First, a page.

The Kremlin’s disregard and contempt for human rights are on full display in its war against Ukraine.  Russian forces employ violence against civilians as a deliberate tool of warfare.  The Report highlights documentation of human rights violations and abuses – some amounting to crimes against humanity – throughout the second year of Russia’s brutal, full-scale invasion of Ukraine.  Civilians, including Ukrainian children, have suffered egregious abuses by Russian forces and other Russian officials.  Tens of thousands of Ukrainian children have been transferred within Russia-occupied parts of Ukraine and/or deported to Russia, in many cases taken from their parents or lawful guardians and forced to take Russian names and citizenship.  Russia is cracking down on its own citizens, bringing spurious criminal charges against hundreds of Russians who have spoken against Putin’s war of aggression.

Across Sudan, the Sudanese Armed Forces and Rapid Support Forces have unleashed horrific violence, death, and destruction, including mass killings, unjust detentions, rape, and other forms of gender-based violence.  In December, I determined that members of both forces engaged in war crimes, and that members of the Rapid Support Forces and allied militia engaged in crimes against humanity and ethnic cleansing.  Elsewhere in Africa, Uganda’s government took aim at the human rights of all Ugandans, enacting a broad, draconian anti-LGBTQI+ legislation, including the death penalty for “serial offenders.”

The conflict between Israel and Hamas in Gaza continues to raise deeply troubling concerns for human rights.  Hamas’ brutal terrorist attacks on October 7 killed around 1,200 people, took approximately 230 Israeli and foreign hostages, and included appalling abuses, including gender-based violence and sexual violence.  As Israel exercises its right to self-defense, we have made clear that it must conduct military operations in accordance with international law and take every feasible precaution to protect civilians.  We continue to urgently raise concerns surrounding the deaths of and injuries to tens of thousands of Palestinian civilians in Gaza, including women, children, persons with disabilities, and other vulnerable persons.  We repeatedly have pressed concerns about Palestinian civilians’ access to humanitarian assistance, displacement of the majority of the population of Gaza, and the unprecedented number of journalists killed.  We have repeatedly condemned Hamas’ abhorrent misuse of civilians and civilian infrastructure as human shields and its continued refusal to release all hostages.  We also continue to condemn the record levels of violence in the West Bank, including attacks by violent extremist settlers against Palestinian civilians.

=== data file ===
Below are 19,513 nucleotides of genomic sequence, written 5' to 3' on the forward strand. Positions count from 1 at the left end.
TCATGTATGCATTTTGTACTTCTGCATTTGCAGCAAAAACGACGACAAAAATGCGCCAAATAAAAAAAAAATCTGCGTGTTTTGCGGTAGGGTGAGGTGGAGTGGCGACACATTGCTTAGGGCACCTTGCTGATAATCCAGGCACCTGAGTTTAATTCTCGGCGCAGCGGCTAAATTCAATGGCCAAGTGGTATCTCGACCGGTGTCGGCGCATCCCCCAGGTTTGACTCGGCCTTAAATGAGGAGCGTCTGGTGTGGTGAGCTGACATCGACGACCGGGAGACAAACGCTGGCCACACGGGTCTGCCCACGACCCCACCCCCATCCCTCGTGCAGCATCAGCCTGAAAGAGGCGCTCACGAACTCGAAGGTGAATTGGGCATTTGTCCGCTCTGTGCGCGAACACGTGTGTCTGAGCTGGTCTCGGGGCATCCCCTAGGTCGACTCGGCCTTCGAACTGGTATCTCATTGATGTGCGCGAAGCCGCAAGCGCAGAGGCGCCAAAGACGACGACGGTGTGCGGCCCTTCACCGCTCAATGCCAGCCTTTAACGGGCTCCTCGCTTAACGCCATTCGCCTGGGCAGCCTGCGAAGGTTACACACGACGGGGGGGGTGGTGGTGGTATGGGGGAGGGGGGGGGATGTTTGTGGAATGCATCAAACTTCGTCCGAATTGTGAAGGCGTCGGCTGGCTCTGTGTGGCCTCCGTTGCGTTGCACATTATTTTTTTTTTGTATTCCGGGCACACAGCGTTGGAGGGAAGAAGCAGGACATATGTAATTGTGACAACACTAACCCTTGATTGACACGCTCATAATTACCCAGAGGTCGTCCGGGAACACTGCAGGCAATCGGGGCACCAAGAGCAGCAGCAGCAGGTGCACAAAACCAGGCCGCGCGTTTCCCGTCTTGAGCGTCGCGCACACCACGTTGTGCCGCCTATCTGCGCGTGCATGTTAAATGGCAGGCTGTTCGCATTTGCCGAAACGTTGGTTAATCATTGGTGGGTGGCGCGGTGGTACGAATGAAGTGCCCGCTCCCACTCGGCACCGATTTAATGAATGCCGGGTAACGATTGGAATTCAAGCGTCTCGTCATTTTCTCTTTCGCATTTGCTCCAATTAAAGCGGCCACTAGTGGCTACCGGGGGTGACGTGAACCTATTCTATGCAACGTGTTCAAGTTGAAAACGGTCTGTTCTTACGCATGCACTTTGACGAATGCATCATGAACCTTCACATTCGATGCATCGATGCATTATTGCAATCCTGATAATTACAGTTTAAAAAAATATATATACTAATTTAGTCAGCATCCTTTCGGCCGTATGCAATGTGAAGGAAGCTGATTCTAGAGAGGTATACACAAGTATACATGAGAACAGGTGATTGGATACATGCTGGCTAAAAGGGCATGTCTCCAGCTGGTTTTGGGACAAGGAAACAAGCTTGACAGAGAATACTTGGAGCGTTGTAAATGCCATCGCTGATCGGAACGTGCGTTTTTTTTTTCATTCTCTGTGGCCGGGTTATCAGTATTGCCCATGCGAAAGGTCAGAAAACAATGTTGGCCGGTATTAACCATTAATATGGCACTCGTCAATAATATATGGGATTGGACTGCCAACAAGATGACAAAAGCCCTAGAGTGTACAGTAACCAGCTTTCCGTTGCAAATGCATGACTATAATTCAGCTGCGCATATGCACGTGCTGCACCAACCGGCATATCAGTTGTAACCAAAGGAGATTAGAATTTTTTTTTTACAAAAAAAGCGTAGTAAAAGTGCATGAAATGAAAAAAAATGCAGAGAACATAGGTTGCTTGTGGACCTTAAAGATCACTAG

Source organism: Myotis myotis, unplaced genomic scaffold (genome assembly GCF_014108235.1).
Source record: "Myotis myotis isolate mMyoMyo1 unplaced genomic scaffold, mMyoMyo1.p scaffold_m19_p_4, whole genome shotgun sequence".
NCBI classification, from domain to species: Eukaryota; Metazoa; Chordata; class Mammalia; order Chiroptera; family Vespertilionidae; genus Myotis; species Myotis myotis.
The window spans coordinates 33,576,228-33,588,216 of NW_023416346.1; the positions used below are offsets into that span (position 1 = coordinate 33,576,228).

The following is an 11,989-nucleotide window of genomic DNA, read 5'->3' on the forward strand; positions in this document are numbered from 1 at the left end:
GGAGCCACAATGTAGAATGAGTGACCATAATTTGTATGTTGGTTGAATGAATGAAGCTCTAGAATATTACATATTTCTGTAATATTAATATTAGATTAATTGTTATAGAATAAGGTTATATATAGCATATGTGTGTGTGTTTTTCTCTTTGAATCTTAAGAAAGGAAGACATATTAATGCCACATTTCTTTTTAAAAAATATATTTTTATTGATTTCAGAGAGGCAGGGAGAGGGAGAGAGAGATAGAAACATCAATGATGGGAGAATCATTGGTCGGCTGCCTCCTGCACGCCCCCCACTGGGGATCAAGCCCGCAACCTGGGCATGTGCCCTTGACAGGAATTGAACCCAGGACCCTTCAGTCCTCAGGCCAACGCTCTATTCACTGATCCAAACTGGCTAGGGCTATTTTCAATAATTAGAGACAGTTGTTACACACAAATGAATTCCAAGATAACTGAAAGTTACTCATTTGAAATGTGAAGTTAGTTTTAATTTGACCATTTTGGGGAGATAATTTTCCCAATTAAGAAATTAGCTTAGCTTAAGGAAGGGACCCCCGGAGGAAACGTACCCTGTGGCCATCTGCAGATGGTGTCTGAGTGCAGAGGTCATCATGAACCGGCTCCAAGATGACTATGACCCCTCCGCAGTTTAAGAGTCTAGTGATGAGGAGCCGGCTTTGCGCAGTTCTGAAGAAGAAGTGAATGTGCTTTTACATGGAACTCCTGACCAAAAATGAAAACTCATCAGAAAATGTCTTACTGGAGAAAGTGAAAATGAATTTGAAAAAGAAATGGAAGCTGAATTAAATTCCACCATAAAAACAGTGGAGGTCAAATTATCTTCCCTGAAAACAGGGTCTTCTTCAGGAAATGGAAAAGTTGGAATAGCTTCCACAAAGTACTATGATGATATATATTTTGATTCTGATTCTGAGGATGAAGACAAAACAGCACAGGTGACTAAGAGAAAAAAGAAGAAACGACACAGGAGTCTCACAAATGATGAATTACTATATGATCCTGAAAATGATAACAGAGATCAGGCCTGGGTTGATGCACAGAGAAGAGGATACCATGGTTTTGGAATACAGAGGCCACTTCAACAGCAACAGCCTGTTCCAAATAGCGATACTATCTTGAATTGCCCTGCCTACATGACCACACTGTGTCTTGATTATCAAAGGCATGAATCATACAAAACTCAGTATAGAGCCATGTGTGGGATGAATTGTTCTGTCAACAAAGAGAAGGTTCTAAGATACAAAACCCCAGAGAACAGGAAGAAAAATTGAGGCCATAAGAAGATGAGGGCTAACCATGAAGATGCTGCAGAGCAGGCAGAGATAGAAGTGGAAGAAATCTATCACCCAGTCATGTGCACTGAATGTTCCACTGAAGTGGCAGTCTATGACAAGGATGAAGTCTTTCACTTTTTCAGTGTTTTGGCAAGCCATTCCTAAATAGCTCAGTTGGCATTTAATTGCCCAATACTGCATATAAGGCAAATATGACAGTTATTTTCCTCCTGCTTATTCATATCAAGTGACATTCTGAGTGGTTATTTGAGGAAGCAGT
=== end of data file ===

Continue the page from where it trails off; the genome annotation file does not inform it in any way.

The Report illuminates the ongoing and brutal human rights abuses in Iran, where the regime’s violent repression of its citizens occurs at home and even abroad, including through acts of transnational repression targeting the regime’s perceived dissidents and critics.  Iranian women and members of marginalized communities continue to suffer disproportionately from the regime’s human rights violations and abuses.  Once detained, many prisoners have been harshly punished and even executed for spurious or unjust reasons.